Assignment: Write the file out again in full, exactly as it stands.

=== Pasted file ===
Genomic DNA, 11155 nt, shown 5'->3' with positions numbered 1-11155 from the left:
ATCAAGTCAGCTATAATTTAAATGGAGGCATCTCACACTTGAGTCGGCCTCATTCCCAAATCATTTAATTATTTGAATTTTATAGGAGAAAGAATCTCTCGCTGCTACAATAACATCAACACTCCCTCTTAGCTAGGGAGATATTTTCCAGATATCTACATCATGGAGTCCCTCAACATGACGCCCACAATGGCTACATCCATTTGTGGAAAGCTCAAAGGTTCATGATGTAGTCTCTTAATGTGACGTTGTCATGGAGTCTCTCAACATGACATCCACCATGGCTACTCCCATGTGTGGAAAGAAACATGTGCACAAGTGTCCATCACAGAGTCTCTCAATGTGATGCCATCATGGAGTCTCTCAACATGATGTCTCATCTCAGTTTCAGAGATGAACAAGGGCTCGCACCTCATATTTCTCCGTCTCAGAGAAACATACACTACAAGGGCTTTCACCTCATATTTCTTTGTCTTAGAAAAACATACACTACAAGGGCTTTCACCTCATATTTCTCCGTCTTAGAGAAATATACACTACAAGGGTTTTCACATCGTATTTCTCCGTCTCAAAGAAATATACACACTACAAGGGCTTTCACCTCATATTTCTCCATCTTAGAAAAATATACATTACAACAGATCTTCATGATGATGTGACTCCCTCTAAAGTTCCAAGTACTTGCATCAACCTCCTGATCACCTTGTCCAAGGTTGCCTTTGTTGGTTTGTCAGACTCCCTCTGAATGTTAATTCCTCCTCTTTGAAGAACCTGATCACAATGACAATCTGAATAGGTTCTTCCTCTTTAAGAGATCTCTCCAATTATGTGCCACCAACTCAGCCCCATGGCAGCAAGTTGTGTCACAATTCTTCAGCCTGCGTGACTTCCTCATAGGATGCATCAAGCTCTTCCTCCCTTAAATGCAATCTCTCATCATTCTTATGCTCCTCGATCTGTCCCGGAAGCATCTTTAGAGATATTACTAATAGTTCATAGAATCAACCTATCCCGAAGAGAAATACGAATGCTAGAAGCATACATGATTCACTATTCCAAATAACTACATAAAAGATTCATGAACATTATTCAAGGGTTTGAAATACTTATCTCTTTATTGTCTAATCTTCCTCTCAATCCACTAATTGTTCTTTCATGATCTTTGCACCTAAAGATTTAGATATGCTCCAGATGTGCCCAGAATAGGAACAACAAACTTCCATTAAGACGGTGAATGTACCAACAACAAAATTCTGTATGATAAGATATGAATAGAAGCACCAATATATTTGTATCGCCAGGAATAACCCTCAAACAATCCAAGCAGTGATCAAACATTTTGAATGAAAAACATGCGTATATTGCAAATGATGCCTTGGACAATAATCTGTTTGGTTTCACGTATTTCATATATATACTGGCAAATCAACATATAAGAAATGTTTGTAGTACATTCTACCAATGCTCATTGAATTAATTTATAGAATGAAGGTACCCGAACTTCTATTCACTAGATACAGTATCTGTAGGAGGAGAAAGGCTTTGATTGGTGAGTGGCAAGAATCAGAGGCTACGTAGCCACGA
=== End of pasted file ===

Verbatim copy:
Genomic DNA, 11155 nt, shown 5'->3' with positions numbered 1-11155 from the left:
ATCAAGTCAGCTATAATTTAAATGGAGGCATCTCACACTTGAGTCGGCCTCATTCCCAAATCATTTAATTATTTGAATTTTATAGGAGAAAGAATCTCTCGCTGCTACAATAACATCAACACTCCCTCTTAGCTAGGGAGATATTTTCCAGATATCTACATCATGGAGTCCCTCAACATGACGCCCACAATGGCTACATCCATTTGTGGAAAGCTCAAAGGTTCATGATGTAGTCTCTTAATGTGACGTTGTCATGGAGTCTCTCAACATGACATCCACCATGGCTACTCCCATGTGTGGAAAGAAACATGTGCACAAGTGTCCATCACAGAGTCTCTCAATGTGATGCCATCATGGAGTCTCTCAACATGATGTCTCATCTCAGTTTCAGAGATGAACAAGGGCTCGCACCTCATATTTCTCCGTCTCAGAGAAACATACACTACAAGGGCTTTCACCTCATATTTCTTTGTCTTAGAAAAACATACACTACAAGGGCTTTCACCTCATATTTCTCCGTCTTAGAGAAATATACACTACAAGGGTTTTCACATCGTATTTCTCCGTCTCAAAGAAATATACACACTACAAGGGCTTTCACCTCATATTTCTCCATCTTAGAAAAATATACATTACAACAGATCTTCATGATGATGTGACTCCCTCTAAAGTTCCAAGTACTTGCATCAACCTCCTGATCACCTTGTCCAAGGTTGCCTTTGTTGGTTTGTCAGACTCCCTCTGAATGTTAATTCCTCCTCTTTGAAGAACCTGATCACAATGACAATCTGAATAGGTTCTTCCTCTTTAAGAGATCTCTCCAATTATGTGCCACCAACTCAGCCCCATGGCAGCAAGTTGTGTCACAATTCTTCAGCCTGCGTGACTTCCTCATAGGATGCATCAAGCTCTTCCTCCCTTAAATGCAATCTCTCATCATTCTTATGCTCCTCGATCTGTCCCGGAAGCATCTTTAGAGATATTACTAATAGTTCATAGAATCAACCTATCCCGAAGAGAAATACGAATGCTAGAAGCATACATGATTCACTATTCCAAATAACTACATAAAAGATTCATGAACATTATTCAAGGGTTTGAAATACTTATCTCTTTATTGTCTAATCTTCCTCTCAATCCACTAATTGTTCTTTCATGATCTTTGCACCTAAAGATTTAGATATGCTCCAGATGTGCCCAGAATAGGAACAACAAACTTCCATTAAGACGGTGAATGTACCAACAACAAAATTCTGTATGATAAGATATGAATAGAAGCACCAATATATTTGTATCGCCAGGAATAACCCTCAAACAATCCAAGCAGTGATCAAACATTTTGAATGAAAAACATGCGTATATTGCAAATGATGCCTTGGACAATAATCTGTTTGGTTTCACGTATTTCATATATATACTGGCAAATCAACATATAAGAAATGTTTGTAGTACATTCTACCAATGCTCATTGAATTAATTTATAGAATGAAGGTACCCGAACTTCTATTCACTAGATACAGTATCTGTAGGAGGAGAAAGGCTTTGATTGGTGAGTGGCAAGAATCAGAGGCTACGTAGCCACGA